Dollar recovers as markets await trade tariff outcome

The dollar was little changed and US stocks ended mixed, paring earlier gains that stemmed from President Trump’s tweet that signaled China wants to make a deal.  The tweet temporarily alleviated the recent batch of escalating trade tension headlines.  Much is on the line for the Thursday talks in DC and many investors are skeptical that enough progress will occur to avoid seeing Trump slap on higher tariffs on Friday.  Trade talks have been going on for over a year and tactical negotiating moves from both sides are likely to see heightened tensions before we see a deal finalized over the next several weeks.

Trump already let China off the hook with the March 1st deadline and we should not be surprised if he ends up coming through on his tariff threat this week.  A deal is still expected, but the final issues will likely need more time than one day, so we could see the US impose higher tariffs with a later start date, allowing talks to continue with a new deadline.

Treasuries – Lowest bid to cover since March 2008

Brexit – Talks on verge of collapse

Iran – 2015 Nuclear Accord in danger

Oil – Big Drop drives crude higher

Gold – Rally fizzles on trade worry pause

Treasuries

US Treasury yields rose sharply following a weak 10-year auction that produced the lowest bid-to-cover ratio in a decade.  It is unclear if the results stemmed from a lack of buying from China.  Indirect allotment, which usually comes from foreign central banks and financial institutions came in at 53.3%, well below the 64% recent average.

Brexit

The British pound can’t’ seem to muster up a sustained rally as a Brexit deal seems to be too evasive.  PM May appears busy trying to get her deal pushed while avoiding constant calls for her to quit.  The Tory party kept rules on leadership unchanged, probably giving her time until the EU elections that take place on May 23rd.  If she is unable to push her deal by then, the writing should be on the wall for the PM.

Iran

Iran’s partial withdrawal from a landmark nuclear deal is putting pressure on European and Asian nations to ease restrictions on their Iranian banking and oil sectors. Iran is giving Britain, France, Germany, China and Russia a 60- day deadline, otherwise they will remove caps on uranium enrichment levels and resuming work on its Arak nuclear facility. The US sanctions are having a strong impact to the Iranian economy which is expected to see their recession deepen.European officials have been critical against President Trump’s decision to reimpose sanctions and ultimately end the accord that was reached under President Obama.  If we see some support given to Iran, Trump may answer back with sanctions to countries who help Iran.

Over the next 60 days, we can see the Iran story either lead to further economic weakness to the Gulf Cooperation Council (GCC) or it could lead to a military clash.  A growing risk could be Iran’s closing of the Strait of Hormuz, which handles about two-thirds of the world’s seaborne cargoes of crude oil and other petroleum liquids.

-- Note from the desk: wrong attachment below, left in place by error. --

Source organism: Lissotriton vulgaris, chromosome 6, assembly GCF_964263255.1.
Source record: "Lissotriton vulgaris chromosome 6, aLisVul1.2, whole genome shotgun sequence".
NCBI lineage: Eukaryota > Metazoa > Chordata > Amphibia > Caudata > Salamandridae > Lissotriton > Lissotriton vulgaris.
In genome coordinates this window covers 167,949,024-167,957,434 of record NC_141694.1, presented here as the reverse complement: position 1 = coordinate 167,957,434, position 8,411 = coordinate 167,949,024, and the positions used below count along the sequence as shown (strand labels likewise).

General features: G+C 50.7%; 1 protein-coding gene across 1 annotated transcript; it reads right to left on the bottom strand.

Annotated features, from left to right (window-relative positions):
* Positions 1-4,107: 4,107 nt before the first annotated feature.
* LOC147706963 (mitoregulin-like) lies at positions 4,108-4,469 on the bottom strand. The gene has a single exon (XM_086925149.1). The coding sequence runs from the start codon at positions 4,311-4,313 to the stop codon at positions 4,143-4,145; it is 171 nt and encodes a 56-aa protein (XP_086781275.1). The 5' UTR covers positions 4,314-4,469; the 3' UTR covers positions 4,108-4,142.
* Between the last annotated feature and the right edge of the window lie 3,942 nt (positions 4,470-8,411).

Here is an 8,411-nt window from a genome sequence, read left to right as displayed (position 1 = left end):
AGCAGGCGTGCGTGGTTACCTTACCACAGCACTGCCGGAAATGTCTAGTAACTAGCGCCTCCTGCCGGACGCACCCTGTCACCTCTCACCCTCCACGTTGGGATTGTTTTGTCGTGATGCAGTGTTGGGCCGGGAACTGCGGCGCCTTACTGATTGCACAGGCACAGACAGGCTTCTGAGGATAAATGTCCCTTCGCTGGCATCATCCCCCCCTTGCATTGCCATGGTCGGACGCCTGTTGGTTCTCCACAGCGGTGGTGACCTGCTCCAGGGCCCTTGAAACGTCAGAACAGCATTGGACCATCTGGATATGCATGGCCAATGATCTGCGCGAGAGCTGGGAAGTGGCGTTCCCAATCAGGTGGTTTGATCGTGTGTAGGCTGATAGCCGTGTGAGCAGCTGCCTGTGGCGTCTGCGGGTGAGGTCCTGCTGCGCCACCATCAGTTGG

Oil

West Texas Intermediate crude surged higher after crude inventories declined by almost 4 million barrels, indicating we could be seeing a tighter oil market.  Crude prices are stabilizing after making a 5-week low and could see further upside if trade talks do not completely fall apart this week.  Oil could see buyers return on spare capacity concerns.  Geopolitical risks such as Russia’s oil contamination issues, Venezuelan and Iranian sanctions, along with fighting in Libya, should keep crude supported.

Gold

Gold’s rally, which made a 3 ½ week high was short-lived as trade worries took a break after Trump’s optimistic tweet that China wants a deal done.  Safe-haven demand has been fleeing to the Japanese yen and greenback, and not so much to gold.  The yellow metal will likely need a broader commodity market rally to seen sustained gains and we might not see that until we see global growth concerns alleviated.

This article is for general information purposes only. It is not investment advice or a solution to buy or sell securities. Opinions are the authors; not necessarily that of OANDA Corporation or any of its affiliates, subsidiaries, officers or directors. Leveraged trading is high risk and not suitable for all. You could lose all of your deposited funds.

Ed Moya

Ed Moya

Senior Market Analyst at OANDA
With more than 20 years’ trading experience, Ed Moya is a market analyst with OANDA, producing up-to-the-minute fundamental analysis of geo-political events and monetary policies in the US, Europe, the Middle East and North Africa. Over the course of his career, he has worked with some of the world’s leading forex brokerages and research departments including Global Forex Trading, FX Solutions and Trading Advantage. Most recently he worked with TradeTheNews.com, where he provided market analysis on economic data and corporate news. Based in New York, Ed is a regular guest on several major financial television networks including BNN, CNBC, Fox Business, and Bloomberg. He is often quoted in leading print and online publications such as the Wall Street Journal and the Washington Post. He holds a BA in Economics from Rutgers University. Follow Ed on Twitter @edjmoya ‏
Ed Moya